Stock Analysis

Here's What We Learned About The CEO Pay At Energy Resources of Australia Ltd (ASX:ERA)

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This article will reflect on the compensation paid to Paul Arnold who has served as CEO of Energy Resources of Australia Ltd (ASX:ERA) since 2017. This analysis will also assess whether Energy Resources of Australia pays its CEO appropriately, considering recent earnings growth and total shareholder returns.

See our latest analysis for Energy Resources of Australia

How Does Total Compensation For Paul Arnold Compare With Other Companies In The Industry?

At the time of writing, our data shows that Energy Resources of Australia Ltd has a market capitalization of AU$738m, and reported total annual CEO compensation of AU$910k for the year to December 2019. That's just a smallish increase of 3.9% on last year. We think total compensation is more important but our data shows that the CEO salary is lower, at AU$385k.

In comparison with other companies in the industry with market capitalizations ranging from AU$265m to AU$1.1b, the reported median CEO total compensation was AU$957k. This suggests that Energy Resources of Australia remunerates its CEO largely in line with the industry average.

Component20192018Proportion (2019)
Salary AU$385k AU$377k 42%
Other AU$525k AU$499k 58%
Total CompensationAU$910k AU$876k100%

Talking in terms of the industry, salary represented approximately 76% of total compensation out of all the companies we analyzed, while other remuneration made up 24% of the pie. Energy Resources of Australia sets aside a smaller share of compensation for salary, in comparison to the overall industry. It's important to note that a slant towards non-salary compensation suggests that total pay is tied to the company's performance.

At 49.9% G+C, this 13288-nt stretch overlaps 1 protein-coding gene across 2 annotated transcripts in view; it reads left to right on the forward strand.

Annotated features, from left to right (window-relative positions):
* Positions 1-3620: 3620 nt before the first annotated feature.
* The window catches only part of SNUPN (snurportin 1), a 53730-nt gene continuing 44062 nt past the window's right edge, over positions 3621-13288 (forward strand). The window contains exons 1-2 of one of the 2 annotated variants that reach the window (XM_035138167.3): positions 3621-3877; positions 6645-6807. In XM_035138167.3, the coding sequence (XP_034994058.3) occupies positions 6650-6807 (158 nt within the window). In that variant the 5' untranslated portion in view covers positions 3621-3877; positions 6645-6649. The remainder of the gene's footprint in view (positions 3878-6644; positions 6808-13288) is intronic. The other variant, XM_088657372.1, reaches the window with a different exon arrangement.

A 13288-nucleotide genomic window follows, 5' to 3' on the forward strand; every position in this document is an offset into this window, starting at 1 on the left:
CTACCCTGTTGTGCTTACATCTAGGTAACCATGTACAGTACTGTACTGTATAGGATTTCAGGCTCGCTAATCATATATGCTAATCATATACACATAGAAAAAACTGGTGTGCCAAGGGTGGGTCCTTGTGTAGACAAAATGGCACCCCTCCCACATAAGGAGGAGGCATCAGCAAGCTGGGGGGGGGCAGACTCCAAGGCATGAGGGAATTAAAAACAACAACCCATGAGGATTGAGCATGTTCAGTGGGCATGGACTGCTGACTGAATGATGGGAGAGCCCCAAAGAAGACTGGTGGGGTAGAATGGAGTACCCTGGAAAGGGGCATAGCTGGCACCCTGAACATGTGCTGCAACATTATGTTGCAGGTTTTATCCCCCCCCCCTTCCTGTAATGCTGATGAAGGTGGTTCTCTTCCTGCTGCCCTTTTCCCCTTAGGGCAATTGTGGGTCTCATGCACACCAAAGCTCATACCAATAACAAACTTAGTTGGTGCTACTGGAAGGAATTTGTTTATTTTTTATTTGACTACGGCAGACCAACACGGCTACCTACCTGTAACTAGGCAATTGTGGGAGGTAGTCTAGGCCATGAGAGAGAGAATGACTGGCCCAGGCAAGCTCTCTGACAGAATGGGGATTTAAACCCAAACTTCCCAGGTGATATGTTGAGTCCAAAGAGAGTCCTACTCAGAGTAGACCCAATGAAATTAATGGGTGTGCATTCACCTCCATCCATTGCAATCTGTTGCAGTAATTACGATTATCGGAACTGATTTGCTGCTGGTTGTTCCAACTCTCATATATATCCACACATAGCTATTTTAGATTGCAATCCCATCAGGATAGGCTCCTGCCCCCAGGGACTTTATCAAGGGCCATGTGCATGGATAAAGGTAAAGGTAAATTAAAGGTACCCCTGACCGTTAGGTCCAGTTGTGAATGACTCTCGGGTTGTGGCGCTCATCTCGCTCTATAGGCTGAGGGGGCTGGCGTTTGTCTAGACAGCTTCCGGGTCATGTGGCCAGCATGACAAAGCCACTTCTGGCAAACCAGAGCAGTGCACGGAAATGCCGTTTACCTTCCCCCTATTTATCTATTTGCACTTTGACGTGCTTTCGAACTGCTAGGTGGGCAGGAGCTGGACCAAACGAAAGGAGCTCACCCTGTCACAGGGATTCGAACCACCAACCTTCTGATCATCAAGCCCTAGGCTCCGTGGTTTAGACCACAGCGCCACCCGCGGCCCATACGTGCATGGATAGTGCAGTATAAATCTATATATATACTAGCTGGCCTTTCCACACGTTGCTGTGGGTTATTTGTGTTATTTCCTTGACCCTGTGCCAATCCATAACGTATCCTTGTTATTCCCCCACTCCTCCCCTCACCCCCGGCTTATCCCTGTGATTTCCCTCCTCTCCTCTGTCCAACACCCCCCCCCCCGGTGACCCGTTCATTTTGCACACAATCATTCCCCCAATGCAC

ASX:ERA CEO Compensation December 15th 2020

Energy Resources of Australia Ltd's Growth

Energy Resources of Australia Ltd has seen its earnings per share (EPS) increase by 4.7% a year over the past three years. It saw its revenue drop 6.1% over the last year.

We would prefer it if there was revenue growth, but the modest improvement in EPS is good. These two metrics are moving in different directions, so while it's hard to be confident judging performance, we think the stock is worth watching. Looking ahead, you might want to check this free visual report on analyst forecasts for the company's future earnings..

Has Energy Resources of Australia Ltd Been A Good Investment?

With a three year total loss of 68% for the shareholders, Energy Resources of Australia Ltd would certainly have some dissatisfied shareholders. So shareholders would probably want the company to be lessto generous with CEO compensation.

To Conclude...

As we noted earlier, Energy Resources of Australia pays its CEO in line with similar-sized companies belonging to the same industry. But with negative shareholder returns and unimpressive EPS growth, shareholders will surely be disturbed. CEO pay isn't exceptionally high, but considering poor performance, shareholders will likely hold off support for a raise until results improve.

We can learn a lot about a company by studying its CEO compensation trends, along with looking at other aspects of the business. In our study, we found 3 warning signs for Energy Resources of Australia you should be aware of, and 1 of them is a bit concerning.

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